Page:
First draft, ready for comments
Throughout this book, we define the mind as the cognitive processes that are generated by our brain, nervous system, neurotransmitters, and body chemistry. That is, our conscious and un-conscious cognition; what we are aware of plus the many things going on in our mind that do not reach our awareness but which influence our awareness, mood, emotions, and behavior nevertheless. Among the latter are subconscious fears or preferences, and skills that we know by heart and do not have to pay separate attention to, such as bicycling or driving a car while thinking of something else. Many of those things going on “under the surface” in our mind can be brought to our attention immediately if needed, like when a child on the sidewalk suddenly runs towards the street, and we become fully aware of our driving. Other things may need years of therapy to be revealed to us, such as fears of rejection or ridicule if we behave in certain ways. We will never know the majority of our unconscious cognitive activities, which is a good thing.
Our individual mind works in a way similar to evolution in nature and culture. Our knowledge, thoughts, beliefs, fantasies, and dreams, our understanding and interpretations of the world, our language(s), our skills, our emotions and moods, etc. make up an integrated, co-evolutionary system. This system evolves as we encounter the world and engages with it, and it works through loops of repetition, variation and choice as we go about using the skills and knowledge that we already have. It gradually becomes more complex through our exposure to new experiences, through how we react to these, and through how we interact with other people and ourselves. Our mind takes up and organizes what is new to us according to what we already are, already know and already have encountered, and it does this so that the new becomes as meaningful to us as possible and integrates with the old.
As we mature, we increasingly become aware of ourselves in this process, of our own behavior, our habits, assumptions, thoughts and emotions, and of how we handle new and/or contradictory, for a lack of better word, stuff. As we mature, our mind increasingly supplies itself with a new kind of feedback loops that we are actually aware of, allowing us to understand ourselves better and to interact with the world in richer, deeper and overall more complex and meaningful ways. Our mind becomes self-aware in increasingly complex ways.
By drawing the comparison to evolution in nature and culture, the expression “an open mind” becomes very literal: our inner world evolves with our willingness to approach, acquire, challenge, appropriate, and appreciate new stuff, be it new ideas, new knowledge, new art, new people, or new insights about ourselves.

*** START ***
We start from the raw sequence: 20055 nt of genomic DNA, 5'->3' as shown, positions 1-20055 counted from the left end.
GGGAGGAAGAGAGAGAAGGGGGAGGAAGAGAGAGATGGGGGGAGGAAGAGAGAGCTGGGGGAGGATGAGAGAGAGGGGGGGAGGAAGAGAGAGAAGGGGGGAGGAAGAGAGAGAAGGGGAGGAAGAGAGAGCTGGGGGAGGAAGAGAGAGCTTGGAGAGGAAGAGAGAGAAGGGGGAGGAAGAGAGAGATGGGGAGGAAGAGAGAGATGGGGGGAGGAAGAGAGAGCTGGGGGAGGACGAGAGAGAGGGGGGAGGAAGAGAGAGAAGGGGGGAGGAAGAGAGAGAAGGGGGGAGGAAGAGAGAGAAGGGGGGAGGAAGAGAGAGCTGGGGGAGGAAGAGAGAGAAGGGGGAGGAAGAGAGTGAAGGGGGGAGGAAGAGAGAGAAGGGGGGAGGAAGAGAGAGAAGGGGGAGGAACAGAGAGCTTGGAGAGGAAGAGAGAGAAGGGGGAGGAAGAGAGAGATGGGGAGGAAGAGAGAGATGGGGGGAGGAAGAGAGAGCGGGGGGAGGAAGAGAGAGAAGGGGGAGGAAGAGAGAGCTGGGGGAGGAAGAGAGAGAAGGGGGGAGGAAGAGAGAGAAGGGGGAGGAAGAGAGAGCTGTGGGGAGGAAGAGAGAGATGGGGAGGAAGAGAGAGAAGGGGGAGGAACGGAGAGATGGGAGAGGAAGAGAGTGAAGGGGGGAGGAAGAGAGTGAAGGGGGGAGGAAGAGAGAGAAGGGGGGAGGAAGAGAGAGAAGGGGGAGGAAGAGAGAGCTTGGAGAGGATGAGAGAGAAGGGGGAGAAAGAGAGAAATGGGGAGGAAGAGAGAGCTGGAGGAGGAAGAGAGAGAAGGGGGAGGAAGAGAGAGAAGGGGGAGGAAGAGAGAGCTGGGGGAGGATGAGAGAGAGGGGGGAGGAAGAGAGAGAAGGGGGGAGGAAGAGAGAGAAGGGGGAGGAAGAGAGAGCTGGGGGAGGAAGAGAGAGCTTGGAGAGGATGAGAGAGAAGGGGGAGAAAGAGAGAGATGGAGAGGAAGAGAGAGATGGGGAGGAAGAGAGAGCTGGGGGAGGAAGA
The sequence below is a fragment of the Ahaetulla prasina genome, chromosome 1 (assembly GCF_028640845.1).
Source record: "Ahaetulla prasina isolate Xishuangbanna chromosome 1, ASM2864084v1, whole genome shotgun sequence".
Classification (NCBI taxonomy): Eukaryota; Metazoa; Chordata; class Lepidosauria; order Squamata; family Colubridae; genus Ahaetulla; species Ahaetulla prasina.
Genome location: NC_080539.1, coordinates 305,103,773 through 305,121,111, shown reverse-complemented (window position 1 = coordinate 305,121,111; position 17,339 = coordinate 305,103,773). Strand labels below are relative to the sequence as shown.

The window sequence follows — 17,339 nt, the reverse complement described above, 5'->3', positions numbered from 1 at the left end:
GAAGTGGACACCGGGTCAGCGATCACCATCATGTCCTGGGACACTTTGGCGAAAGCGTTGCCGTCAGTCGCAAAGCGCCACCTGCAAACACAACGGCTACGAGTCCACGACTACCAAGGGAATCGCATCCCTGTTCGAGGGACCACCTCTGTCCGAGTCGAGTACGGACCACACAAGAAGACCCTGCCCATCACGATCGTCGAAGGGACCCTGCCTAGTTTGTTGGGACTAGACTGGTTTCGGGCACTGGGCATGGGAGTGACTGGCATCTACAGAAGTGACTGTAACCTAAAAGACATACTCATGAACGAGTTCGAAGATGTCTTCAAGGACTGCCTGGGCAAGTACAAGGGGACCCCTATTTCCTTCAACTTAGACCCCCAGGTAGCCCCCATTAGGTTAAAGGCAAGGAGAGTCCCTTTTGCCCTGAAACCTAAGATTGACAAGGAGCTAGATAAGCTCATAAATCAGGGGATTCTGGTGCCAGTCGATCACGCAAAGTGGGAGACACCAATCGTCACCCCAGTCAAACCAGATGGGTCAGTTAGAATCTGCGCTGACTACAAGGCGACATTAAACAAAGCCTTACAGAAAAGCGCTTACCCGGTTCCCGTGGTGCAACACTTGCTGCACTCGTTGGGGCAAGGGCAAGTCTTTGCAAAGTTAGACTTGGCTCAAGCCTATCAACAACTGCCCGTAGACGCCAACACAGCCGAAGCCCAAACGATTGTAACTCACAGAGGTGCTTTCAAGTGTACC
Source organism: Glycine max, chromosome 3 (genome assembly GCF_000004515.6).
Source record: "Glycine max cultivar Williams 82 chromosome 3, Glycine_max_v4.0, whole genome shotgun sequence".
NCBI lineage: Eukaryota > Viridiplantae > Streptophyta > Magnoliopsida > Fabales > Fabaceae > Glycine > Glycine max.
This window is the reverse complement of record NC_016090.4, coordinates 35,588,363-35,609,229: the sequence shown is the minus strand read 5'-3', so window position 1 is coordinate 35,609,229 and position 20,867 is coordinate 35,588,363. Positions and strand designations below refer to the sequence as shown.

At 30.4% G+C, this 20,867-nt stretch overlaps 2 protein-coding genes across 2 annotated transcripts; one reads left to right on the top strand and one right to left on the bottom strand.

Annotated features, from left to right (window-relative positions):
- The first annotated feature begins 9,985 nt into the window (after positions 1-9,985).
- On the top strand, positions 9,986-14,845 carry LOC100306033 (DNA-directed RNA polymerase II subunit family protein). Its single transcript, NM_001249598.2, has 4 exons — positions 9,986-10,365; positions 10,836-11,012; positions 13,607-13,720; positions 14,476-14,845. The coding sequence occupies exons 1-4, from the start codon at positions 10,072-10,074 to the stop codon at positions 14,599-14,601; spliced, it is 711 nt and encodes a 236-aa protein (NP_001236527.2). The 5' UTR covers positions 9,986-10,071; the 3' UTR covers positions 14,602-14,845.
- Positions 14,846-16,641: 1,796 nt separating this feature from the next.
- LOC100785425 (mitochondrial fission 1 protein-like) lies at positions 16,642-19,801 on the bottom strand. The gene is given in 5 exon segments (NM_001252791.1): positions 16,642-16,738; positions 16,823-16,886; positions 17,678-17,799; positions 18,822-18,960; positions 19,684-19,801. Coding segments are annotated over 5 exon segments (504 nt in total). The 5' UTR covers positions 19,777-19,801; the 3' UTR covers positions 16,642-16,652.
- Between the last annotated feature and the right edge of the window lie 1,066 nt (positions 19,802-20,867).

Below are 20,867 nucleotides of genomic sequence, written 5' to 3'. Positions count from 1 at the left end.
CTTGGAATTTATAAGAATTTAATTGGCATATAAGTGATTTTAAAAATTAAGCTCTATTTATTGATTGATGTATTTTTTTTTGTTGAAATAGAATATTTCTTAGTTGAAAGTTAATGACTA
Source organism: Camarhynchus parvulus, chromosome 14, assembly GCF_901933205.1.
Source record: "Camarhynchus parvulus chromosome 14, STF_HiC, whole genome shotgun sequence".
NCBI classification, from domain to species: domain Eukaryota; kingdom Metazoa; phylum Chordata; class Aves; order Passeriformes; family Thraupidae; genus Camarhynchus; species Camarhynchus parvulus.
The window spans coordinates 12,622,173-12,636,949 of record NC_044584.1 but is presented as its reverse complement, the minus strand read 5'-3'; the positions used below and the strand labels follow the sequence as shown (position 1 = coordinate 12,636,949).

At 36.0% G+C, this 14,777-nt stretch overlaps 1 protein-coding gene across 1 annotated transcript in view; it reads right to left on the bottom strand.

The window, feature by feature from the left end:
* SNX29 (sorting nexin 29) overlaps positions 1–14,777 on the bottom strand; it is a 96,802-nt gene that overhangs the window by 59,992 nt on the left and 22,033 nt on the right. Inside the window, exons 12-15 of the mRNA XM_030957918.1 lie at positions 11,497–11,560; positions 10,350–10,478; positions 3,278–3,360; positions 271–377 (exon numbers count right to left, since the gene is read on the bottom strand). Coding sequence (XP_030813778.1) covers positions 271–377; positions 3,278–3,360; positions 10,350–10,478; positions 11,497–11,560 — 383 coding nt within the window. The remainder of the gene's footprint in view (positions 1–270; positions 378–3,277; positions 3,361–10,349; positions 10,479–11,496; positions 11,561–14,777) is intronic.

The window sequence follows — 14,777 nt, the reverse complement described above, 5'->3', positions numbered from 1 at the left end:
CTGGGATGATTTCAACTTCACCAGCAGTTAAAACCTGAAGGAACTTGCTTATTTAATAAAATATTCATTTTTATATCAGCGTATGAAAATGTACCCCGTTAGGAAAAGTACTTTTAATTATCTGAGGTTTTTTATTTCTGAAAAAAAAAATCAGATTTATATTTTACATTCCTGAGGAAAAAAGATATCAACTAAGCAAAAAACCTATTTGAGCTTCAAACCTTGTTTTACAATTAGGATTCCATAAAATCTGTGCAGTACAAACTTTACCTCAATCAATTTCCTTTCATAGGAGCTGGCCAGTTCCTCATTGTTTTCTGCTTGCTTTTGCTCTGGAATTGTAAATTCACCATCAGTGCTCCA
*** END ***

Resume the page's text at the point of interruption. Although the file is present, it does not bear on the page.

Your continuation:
As we mature and know more, as the depth, breadth and complexity of our understanding increase, and as we gain insight into ourselves, we increase our potential of combining things in ways that we have not done before and which nobody else may have done before. In other words, the chances of creativity and innovation may increase with the complexity of our mind. But it may also have the opposite effect: as our mind becomes increasingly engrained in its own patterns, i.e. as the loops of our habits, skills and unchallenged beliefs become older, it may also become increasingly hard with age to tolerate or create something new. Whether it is a set of skills, a belief or an opinion we keep repeating and maybe even refining, the repetition turns it into a physical structure in our brain, and changing such a structure can be painful.
We grow as individuals with our willingness to open our mind in spite of this pain. Our personal development is a double-bound process of repeating and refining patterns and of being open to new ones. If we did not run loops, and repeat and refine skills, convictions, hopes, and beliefs, etc. we would be confused individuals without a personal core and unable to define our boundaries. On the other hand, if at some point we refused to learn or change anything, we would be emotionally and mentally stuck and unable to mature with our peers or change with circumstances and societal development.
Being open means that we risk encountering things that do not fit in with what we already know, feel, hope, or believe. It is often through these painful encounters, however, that we truly grow. When we are forced to change an understanding or a perspective it is painful, and the deeper the conviction, the more aspects of our lives that are affected by the change, the more painful the transition, but we also come out from it on the other side as more mature persons. This is what developmental psychology is about.
Creative genius can develop things thier contemporaries cannot fully grasp; here Ludwig van Beethoven’s Grosse Fuge from 1825: